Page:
Businesses and organisations in the hospitality industry could lose one million workers in the next decade if European Union (EU) migration is limited, it has been reported.
According to the latest study by KPMG, as many as 75 per cent of UK waiters and waitresses, 25 per cent of chefs, and 37 per cent of housekeeping staff are from the EU.
Commissioned by the British Hospitality Association (BHA), the report also warned that the hospitality industry is currently facing a recruitment crisis and could need to replace 60,000 workers each year. This is in addition to the 200,000 employees needed to replace churn and boost growth.
In response to these figures, the government has set an outline for a ten-year strategy that aims to recruit a higher proportion of workers from the UK, targeting the unemployed, older people returning to work, and young people.
The strategy will also include running jobs fairs at Premier League football clubs under The Big Hospitality Conversation.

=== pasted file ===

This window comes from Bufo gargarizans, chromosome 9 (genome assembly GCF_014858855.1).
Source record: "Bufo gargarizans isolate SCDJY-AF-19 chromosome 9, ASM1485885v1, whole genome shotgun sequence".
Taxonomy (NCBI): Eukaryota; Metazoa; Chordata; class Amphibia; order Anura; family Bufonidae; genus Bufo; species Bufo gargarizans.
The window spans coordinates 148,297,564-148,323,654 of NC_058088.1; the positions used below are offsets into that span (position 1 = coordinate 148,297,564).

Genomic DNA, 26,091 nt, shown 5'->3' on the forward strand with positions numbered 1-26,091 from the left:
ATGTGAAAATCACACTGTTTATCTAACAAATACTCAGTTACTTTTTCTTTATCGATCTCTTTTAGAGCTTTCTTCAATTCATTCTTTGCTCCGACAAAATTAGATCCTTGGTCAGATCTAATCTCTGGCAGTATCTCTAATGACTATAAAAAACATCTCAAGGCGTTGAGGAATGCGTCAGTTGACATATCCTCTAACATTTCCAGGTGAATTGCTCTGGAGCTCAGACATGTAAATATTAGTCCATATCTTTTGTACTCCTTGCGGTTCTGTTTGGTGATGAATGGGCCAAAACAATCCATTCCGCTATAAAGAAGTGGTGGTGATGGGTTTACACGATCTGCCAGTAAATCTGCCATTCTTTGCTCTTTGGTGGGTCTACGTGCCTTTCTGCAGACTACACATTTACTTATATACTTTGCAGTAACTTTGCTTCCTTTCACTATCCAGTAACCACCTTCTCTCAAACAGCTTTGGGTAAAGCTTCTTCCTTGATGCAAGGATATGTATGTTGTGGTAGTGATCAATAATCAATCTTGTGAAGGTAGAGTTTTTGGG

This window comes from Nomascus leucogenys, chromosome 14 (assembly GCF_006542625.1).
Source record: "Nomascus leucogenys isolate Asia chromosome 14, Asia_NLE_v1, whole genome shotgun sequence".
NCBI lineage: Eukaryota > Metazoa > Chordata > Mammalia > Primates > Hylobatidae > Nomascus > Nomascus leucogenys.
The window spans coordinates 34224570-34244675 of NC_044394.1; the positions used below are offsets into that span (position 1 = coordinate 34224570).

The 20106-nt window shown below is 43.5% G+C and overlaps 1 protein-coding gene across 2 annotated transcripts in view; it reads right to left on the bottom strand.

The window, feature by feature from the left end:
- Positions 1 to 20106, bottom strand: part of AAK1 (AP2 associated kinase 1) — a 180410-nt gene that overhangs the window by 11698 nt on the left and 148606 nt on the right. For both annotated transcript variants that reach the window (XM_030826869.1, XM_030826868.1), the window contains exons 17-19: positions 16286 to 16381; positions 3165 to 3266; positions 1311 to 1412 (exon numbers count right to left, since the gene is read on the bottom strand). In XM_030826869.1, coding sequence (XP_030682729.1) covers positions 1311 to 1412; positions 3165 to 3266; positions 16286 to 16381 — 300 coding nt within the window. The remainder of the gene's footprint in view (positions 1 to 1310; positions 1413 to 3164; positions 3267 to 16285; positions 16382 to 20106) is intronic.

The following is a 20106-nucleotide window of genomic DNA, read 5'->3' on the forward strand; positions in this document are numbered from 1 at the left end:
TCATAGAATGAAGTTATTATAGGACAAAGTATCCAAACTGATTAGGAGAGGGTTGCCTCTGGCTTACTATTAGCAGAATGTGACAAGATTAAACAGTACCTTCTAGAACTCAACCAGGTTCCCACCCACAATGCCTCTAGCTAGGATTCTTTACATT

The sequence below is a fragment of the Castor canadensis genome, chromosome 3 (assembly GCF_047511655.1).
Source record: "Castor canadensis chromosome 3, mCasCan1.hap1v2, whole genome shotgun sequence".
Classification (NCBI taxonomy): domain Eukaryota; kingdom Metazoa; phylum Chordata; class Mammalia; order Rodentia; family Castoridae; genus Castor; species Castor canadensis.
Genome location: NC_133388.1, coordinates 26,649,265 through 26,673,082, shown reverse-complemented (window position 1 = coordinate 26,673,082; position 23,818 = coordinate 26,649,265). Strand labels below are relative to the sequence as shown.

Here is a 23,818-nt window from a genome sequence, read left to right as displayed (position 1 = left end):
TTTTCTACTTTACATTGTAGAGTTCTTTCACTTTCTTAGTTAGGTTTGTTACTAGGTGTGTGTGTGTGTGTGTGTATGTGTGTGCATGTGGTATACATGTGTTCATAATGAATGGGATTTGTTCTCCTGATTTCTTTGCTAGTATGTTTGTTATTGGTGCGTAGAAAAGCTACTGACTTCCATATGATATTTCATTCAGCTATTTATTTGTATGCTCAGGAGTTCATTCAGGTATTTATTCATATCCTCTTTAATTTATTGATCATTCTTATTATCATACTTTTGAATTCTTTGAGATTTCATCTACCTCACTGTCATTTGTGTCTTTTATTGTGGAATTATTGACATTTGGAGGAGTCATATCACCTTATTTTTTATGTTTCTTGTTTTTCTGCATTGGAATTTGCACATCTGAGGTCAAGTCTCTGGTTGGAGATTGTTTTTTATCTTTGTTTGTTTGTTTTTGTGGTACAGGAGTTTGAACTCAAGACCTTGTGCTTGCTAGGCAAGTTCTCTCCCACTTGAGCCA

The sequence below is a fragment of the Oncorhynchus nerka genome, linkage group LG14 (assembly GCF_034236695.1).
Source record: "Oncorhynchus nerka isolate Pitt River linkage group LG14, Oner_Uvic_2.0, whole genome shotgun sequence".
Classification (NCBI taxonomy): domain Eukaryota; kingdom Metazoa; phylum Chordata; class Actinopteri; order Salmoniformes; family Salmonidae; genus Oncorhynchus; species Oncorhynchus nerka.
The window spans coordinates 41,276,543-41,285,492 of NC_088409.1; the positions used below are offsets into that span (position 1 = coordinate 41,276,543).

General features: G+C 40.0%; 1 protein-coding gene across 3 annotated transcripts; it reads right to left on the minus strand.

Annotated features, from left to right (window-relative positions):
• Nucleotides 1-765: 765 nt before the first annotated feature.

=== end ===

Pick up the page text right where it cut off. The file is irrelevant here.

Ufi Ibrahim, BHA’s chief executive said that he wanted to avoid there being any cliff edge, but the government needs to be aware that in the medium to long term, the industry will still need considerable numbers of EU workers - who have already contributed so much to the sector and the UK’s economy in general.
He said, “It is clear from the KPMG report that hospitality and tourism face major problems in recruitment if there is any major cut in the number of workers allowed to enter from the EU.
“We have submitted our strategy to Number 10 Downing Street because we are aware of our responsibility to encourage more UK nationals to seek the career opportunities available in hospitality and tourism. We need the government to play their part too, by recognising our employment needs and recognising how important this industry, the fourth largest, is to the country.”